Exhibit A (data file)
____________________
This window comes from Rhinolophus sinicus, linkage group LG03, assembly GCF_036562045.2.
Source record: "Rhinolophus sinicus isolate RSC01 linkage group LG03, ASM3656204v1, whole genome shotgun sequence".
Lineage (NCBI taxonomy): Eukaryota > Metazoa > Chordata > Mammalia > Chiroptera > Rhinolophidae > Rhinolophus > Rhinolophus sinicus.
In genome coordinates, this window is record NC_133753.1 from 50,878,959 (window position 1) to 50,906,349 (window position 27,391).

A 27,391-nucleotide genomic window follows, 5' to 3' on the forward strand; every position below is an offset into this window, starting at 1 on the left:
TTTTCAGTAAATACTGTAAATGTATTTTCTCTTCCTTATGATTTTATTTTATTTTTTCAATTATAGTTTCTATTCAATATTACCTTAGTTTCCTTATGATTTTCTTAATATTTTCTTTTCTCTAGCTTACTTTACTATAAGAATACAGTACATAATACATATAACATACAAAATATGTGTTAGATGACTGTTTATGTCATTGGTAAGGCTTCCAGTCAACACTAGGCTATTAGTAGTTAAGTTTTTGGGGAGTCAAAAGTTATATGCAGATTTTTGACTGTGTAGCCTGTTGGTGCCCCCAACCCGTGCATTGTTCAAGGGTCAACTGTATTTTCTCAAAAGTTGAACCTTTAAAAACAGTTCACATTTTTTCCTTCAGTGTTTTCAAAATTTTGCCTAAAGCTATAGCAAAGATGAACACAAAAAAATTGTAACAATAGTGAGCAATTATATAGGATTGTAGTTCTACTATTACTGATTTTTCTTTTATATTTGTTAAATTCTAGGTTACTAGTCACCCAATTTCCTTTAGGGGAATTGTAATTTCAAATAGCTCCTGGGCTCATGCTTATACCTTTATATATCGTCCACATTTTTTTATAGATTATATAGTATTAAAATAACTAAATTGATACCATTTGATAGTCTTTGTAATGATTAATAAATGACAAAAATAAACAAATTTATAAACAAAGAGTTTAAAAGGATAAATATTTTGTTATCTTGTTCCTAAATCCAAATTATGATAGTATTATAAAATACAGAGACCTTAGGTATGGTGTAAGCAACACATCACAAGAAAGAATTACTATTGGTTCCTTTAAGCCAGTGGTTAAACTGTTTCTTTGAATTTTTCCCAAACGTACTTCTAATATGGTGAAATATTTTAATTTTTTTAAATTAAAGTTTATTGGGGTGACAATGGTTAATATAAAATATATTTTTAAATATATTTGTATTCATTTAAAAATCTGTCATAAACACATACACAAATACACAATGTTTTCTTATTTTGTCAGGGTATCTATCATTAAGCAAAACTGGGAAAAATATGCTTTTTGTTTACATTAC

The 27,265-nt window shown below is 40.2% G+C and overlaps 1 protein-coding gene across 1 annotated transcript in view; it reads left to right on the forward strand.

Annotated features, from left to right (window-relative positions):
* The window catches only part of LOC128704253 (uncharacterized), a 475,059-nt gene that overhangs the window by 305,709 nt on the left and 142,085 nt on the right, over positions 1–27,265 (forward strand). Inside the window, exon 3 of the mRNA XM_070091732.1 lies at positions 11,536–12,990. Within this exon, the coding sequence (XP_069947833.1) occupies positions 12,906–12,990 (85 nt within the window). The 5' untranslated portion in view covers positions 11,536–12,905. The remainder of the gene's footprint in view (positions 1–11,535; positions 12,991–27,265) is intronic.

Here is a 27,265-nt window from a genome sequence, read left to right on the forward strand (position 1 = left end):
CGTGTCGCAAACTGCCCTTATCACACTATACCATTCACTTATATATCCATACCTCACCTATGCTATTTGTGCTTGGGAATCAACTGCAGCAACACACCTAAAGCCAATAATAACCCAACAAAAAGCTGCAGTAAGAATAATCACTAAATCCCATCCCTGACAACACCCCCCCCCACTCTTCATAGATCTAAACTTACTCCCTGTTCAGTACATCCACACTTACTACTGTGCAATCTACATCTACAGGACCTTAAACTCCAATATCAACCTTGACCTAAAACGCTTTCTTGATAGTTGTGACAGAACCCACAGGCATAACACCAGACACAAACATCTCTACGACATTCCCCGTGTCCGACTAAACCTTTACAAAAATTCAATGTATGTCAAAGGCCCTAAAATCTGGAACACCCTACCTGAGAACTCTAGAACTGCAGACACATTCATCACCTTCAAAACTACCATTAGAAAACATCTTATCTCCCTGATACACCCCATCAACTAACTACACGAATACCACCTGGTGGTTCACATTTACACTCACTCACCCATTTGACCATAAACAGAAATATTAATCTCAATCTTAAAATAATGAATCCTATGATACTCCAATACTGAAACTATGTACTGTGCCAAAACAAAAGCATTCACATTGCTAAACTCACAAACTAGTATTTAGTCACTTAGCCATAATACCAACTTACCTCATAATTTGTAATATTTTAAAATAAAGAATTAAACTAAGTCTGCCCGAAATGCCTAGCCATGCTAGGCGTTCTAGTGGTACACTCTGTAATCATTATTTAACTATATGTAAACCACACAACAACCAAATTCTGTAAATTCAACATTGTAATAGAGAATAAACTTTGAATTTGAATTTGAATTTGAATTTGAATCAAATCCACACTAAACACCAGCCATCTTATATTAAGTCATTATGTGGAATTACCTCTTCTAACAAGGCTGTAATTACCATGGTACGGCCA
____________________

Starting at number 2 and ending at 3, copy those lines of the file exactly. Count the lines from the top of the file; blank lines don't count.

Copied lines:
Source record: "Rhinolophus sinicus isolate RSC01 linkage group LG03, ASM3656204v1, whole genome shotgun sequence".
Lineage (NCBI taxonomy): Eukaryota > Metazoa > Chordata > Mammalia > Chiroptera > Rhinolophidae > Rhinolophus > Rhinolophus sinicus.